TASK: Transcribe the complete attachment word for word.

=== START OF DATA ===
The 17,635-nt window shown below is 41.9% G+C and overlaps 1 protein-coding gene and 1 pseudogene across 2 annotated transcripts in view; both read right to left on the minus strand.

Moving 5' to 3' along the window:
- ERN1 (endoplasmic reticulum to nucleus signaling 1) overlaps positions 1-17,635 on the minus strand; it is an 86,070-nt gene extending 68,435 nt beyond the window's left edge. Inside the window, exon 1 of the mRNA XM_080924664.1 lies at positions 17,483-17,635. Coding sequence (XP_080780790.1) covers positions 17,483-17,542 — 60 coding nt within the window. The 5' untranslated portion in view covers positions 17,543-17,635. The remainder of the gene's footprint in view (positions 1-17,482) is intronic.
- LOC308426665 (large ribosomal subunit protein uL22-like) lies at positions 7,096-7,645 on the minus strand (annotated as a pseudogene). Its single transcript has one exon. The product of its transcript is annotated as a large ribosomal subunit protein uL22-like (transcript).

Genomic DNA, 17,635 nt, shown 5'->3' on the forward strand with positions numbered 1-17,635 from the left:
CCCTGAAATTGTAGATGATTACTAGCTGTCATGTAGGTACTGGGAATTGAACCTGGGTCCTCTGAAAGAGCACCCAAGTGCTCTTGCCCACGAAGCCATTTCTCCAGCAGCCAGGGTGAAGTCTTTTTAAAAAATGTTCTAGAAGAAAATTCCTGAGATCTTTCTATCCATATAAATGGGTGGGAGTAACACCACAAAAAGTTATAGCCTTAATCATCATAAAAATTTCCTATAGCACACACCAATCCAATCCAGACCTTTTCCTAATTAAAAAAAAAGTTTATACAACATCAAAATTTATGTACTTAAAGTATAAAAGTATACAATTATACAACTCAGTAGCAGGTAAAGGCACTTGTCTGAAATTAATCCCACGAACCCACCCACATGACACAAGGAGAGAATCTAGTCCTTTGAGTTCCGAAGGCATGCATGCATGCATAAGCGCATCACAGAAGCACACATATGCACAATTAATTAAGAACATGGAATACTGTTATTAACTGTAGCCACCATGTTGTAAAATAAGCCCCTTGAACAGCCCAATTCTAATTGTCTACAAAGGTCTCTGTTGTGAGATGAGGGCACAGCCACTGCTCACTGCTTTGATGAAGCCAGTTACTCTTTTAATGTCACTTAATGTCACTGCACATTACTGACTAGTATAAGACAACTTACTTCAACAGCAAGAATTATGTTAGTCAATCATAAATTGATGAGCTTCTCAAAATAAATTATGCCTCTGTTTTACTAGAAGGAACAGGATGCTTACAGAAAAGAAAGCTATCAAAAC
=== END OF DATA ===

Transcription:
The 17,635-nt window shown below is 41.9% G+C and overlaps 1 protein-coding gene and 1 pseudogene across 2 annotated transcripts in view; both read right to left on the minus strand.

Moving 5' to 3' along the window:
- ERN1 (endoplasmic reticulum to nucleus signaling 1) overlaps positions 1-17,635 on the minus strand; it is an 86,070-nt gene extending 68,435 nt beyond the window's left edge. Inside the window, exon 1 of the mRNA XM_080924664.1 lies at positions 17,483-17,635. Coding sequence (XP_080780790.1) covers positions 17,483-17,542 — 60 coding nt within the window. The 5' untranslated portion in view covers positions 17,543-17,635. The remainder of the gene's footprint in view (positions 1-17,482) is intronic.
- LOC308426665 (large ribosomal subunit protein uL22-like) lies at positions 7,096-7,645 on the minus strand (annotated as a pseudogene). Its single transcript has one exon. The product of its transcript is annotated as a large ribosomal subunit protein uL22-like (transcript).

Genomic DNA, 17,635 nt, shown 5'->3' on the forward strand with positions numbered 1-17,635 from the left:
CCCTGAAATTGTAGATGATTACTAGCTGTCATGTAGGTACTGGGAATTGAACCTGGGTCCTCTGAAAGAGCACCCAAGTGCTCTTGCCCACGAAGCCATTTCTCCAGCAGCCAGGGTGAAGTCTTTTTAAAAAATGTTCTAGAAGAAAATTCCTGAGATCTTTCTATCCATATAAATGGGTGGGAGTAACACCACAAAAAGTTATAGCCTTAATCATCATAAAAATTTCCTATAGCACACACCAATCCAATCCAGACCTTTTCCTAATTAAAAAAAAAGTTTATACAACATCAAAATTTATGTACTTAAAGTATAAAAGTATACAATTATACAACTCAGTAGCAGGTAAAGGCACTTGTCTGAAATTAATCCCACGAACCCACCCACATGACACAAGGAGAGAATCTAGTCCTTTGAGTTCCGAAGGCATGCATGCATGCATAAGCGCATCACAGAAGCACACATATGCACAATTAATTAAGAACATGGAATACTGTTATTAACTGTAGCCACCATGTTGTAAAATAAGCCCCTTGAACAGCCCAATTCTAATTGTCTACAAAGGTCTCTGTTGTGAGATGAGGGCACAGCCACTGCTCACTGCTTTGATGAAGCCAGTTACTCTTTTAATGTCACTTAATGTCACTGCACATTACTGACTAGTATAAGACAACTTACTTCAACAGCAAGAATTATGTTAGTCAATCATAAATTGATGAGCTTCTCAAAATAAATTATGCCTCTGTTTTACTAGAAGGAACAGGATGCTTACAGAAAAGAAAGCTATCAAAAC